Eurozone builds financial firewall for Spain, Italy
The eurozone hopes that the firewall will act as a deterrent against attacks by speculative investors in the financial markets on the indebted nations.
Berlin: The eurozone nations have reached a deal to build up a massive 800-billion-euro (around $1.1 trillion) financial firewall to prevent the two-year-old sovereign debt crisis from engulfing larger economies such as Spain and Italy.
The finance ministers of the 17 nations using the single currency agreed on Friday at the start of a two-day meeting in Copenhagen to bolster the firepower of eurozone's financial bailout fund to 700 billion euros.
It will be done by bringing together the temporary European Financial Stability Facility (EFSF) and the permanent fund European Stability Mechanism (ESM), which has an initial funding capacity of 500 billion euros.
ESM, which was intended to replace the EFSF in June, next year, has been brought forward a year earlier and it will run side-by-side with the EFSF for a limited period.
The ministers decided to add to ESM around 200 billion euros pledged for Ireland, Portugal and Greece from the EFSF.
Around 53 billion euros disbursed so far from the first bailout package of 109 million euros offered for Greece by the EU in May, 2010 and 49 billion euros from the European Commission's aid programme will make up the rest of the expanded financial safety net.
They also agreed to keep around 240 billion euros left unutilised in the EFSF as 'reserve' until mid-2013.
It will not be added to boost the size of the new bailout fund to 940 billion euros as demanded by European Commission, some member nations as well as by the Organisation for the Economic Cooperation and Development (OECD), the ministers said. However, this resource will be tapped if the ESM's funding capacity will not be sufficient to cope with a new crisis, they said.
The eurozone nations are hoping that the massive financial firewall will act as a deterrent against attacks by speculative investors in the financial markets on heavily-indebted nations such as Spain or Italy and thereby drive up their borrowing costs.
Greece, Ireland and Portugal had to be rescued by EU and IMF after their borrowing costs reached unaffordable levels.
The eurozone also has been under pressure from the International Monetary Fund (IMF) and the G-20 nations to deal with its debt crisis effectively by substantially boosting its bailout fund.
The euro group took "a significant decision to reinforce the euro area financial firewalls by raising the combined ceiling for the ESM and ESF to 700 billion euros", European Commissioner for Economic and Monetary Affairs Olli Rehn said in a press statement.
"All together, the euro area is mobilising an overall firewall of 800 billion euros, more than $1 trillion," Rehn said.
He expressed optimism that the euro group decision would "reinforce the confidence" in the European economy among its international partners and the financial markets and would pave the way for an increase in the IMF's resources at next month's meeting of the international lender.
German finance minister Wolfgang Schaeuble said he hoped the decision to boost the bailout fund would convince the financial markets.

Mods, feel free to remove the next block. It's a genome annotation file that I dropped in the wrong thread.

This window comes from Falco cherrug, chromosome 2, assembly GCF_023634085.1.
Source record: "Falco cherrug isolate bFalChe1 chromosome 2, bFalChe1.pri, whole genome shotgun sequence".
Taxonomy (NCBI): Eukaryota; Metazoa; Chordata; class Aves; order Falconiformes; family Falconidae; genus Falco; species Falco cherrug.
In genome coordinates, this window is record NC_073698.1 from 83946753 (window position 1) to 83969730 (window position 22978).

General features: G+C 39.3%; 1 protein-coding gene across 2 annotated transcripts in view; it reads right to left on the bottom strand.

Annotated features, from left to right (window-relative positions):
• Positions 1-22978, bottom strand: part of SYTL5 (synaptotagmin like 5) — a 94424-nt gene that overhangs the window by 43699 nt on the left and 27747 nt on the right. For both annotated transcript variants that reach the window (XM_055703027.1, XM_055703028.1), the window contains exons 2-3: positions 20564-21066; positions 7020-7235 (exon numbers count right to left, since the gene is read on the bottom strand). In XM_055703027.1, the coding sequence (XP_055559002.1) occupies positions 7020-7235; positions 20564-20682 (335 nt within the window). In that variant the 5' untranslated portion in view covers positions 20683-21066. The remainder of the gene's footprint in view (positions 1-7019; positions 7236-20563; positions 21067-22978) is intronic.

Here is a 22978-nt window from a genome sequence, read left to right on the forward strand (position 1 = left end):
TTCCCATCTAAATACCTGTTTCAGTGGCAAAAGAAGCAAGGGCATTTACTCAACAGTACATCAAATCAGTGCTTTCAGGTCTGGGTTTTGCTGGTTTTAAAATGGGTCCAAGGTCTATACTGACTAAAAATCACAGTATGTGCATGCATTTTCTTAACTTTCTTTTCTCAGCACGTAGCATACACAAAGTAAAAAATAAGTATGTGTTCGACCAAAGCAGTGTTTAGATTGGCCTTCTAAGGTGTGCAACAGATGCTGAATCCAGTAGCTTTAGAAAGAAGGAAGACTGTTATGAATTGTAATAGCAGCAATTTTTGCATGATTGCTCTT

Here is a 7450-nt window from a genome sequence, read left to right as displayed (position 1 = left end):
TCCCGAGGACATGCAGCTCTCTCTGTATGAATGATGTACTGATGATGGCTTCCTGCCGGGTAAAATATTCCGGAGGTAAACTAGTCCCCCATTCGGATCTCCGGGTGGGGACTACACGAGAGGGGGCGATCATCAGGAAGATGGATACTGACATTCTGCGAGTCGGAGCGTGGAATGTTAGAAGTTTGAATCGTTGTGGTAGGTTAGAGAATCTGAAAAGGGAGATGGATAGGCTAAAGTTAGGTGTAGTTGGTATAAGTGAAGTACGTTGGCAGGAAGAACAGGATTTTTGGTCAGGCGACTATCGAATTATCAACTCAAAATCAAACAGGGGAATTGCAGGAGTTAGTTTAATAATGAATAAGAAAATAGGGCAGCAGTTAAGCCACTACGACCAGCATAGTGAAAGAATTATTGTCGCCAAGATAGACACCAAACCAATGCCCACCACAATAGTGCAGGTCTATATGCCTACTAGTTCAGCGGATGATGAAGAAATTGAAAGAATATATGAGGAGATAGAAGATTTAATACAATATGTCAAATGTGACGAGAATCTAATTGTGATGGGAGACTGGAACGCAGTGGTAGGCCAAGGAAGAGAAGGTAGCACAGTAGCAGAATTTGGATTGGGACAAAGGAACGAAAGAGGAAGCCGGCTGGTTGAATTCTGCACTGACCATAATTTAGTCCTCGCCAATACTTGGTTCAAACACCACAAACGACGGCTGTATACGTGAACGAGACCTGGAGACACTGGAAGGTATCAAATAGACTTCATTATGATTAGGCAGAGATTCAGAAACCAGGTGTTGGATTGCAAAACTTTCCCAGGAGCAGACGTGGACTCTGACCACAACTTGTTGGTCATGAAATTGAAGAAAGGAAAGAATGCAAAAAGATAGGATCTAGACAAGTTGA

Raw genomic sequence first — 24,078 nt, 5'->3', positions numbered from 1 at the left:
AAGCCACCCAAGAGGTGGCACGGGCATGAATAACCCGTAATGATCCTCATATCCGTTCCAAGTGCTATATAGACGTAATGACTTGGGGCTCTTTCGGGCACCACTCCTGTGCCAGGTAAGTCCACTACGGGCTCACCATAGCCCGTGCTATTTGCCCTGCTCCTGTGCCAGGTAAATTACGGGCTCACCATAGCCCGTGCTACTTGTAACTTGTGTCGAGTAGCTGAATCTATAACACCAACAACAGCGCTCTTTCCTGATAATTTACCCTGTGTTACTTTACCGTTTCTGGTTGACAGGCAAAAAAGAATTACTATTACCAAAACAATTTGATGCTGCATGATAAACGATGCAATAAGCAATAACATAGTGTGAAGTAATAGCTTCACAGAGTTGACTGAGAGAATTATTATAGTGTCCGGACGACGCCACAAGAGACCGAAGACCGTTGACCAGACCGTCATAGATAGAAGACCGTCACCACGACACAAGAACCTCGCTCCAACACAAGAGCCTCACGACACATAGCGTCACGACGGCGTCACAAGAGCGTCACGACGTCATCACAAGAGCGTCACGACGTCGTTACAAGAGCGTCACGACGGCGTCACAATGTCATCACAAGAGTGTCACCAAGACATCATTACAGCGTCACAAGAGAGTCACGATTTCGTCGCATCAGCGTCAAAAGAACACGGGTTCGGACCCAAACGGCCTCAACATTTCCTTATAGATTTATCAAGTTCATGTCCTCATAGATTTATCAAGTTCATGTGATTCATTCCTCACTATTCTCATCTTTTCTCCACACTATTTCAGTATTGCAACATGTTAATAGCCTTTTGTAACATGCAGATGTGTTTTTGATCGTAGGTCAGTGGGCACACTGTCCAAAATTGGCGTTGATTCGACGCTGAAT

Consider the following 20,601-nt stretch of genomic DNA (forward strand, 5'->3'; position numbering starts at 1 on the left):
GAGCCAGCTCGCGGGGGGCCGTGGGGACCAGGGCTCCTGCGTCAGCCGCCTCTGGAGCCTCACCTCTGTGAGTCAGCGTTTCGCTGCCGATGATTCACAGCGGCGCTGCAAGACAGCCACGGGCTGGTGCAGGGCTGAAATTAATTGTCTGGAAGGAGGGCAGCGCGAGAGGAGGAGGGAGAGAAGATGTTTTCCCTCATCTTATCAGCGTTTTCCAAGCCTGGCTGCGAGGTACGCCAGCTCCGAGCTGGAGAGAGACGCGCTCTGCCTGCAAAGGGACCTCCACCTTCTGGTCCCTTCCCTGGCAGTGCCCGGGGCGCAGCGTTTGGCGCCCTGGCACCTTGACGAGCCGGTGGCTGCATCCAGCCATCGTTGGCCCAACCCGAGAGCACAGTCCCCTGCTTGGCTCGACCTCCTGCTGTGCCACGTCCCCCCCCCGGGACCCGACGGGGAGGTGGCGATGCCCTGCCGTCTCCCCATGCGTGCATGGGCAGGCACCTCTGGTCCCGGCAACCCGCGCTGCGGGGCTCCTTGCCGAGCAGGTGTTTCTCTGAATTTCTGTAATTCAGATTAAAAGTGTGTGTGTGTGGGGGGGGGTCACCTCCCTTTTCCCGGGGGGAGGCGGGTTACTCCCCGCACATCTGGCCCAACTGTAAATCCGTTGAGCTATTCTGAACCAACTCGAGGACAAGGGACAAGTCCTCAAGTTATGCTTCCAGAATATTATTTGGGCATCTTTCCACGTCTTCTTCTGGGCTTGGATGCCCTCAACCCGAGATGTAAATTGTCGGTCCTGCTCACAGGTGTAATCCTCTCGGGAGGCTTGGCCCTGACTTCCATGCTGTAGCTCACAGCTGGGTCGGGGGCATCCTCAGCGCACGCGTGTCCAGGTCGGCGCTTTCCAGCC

"The financial markets want to know whether Europe is in a position to create the structures necessary to ensure long-term stability of our common currency and investments in this region. There we have made great progress," he told reporters after the meeting.
French Finance Minister Francois Baroin, who on the eve of the Copenhagen meeting demanded a firewall of at least 1 trillion euros, expressed satisfaction over the agreement reached.
It is a "strong signal" to the financial markets that the euro-zone nations are determined to defend their common currency, he said.
Friday's agreement among the eurozone finance ministers after months of wrangling became possible after Germany, the largest contributor to the bailout fund, earlier this week dropped its objection to a bigger firewall and allowed the EFSF and the ESM to operate side-by-side for a limited period.
Germany also gave up its demand to deduct from the ESM around 200 billion euros given from the EFSF to bailout Ireland at the end of 2010 and Portugal in early 2011.
Germany accepted the proposals by its partners to keep around 240 billion euros left in the EFSF as a "buffer" until June, next year.
German Finance Ministry in Berlin estimated that by putting together the ESM and the ESF for a limited period, Germany's share of credit guarantees for the bailout fund will go up to 420 billion euros from 211 billion euros approved by parliament for the EFSF.
The German government is facing strong public criticism for giving in to the international pressure to expand the bailout fund.
It has maintained, however, that the expanded financial firewall for the eurozone did not represent any real increase in the funding capacity which has been boosted by putting together the ESM and the EFSF and by adding aid funds already committed for Ireland, Portugal and Greece.
The EFSF was set up in June, 2010 with a lending capacity of 440 billion euros and it supported the bailouts of Ireland and Portugal and part of the second bailout of Greece.
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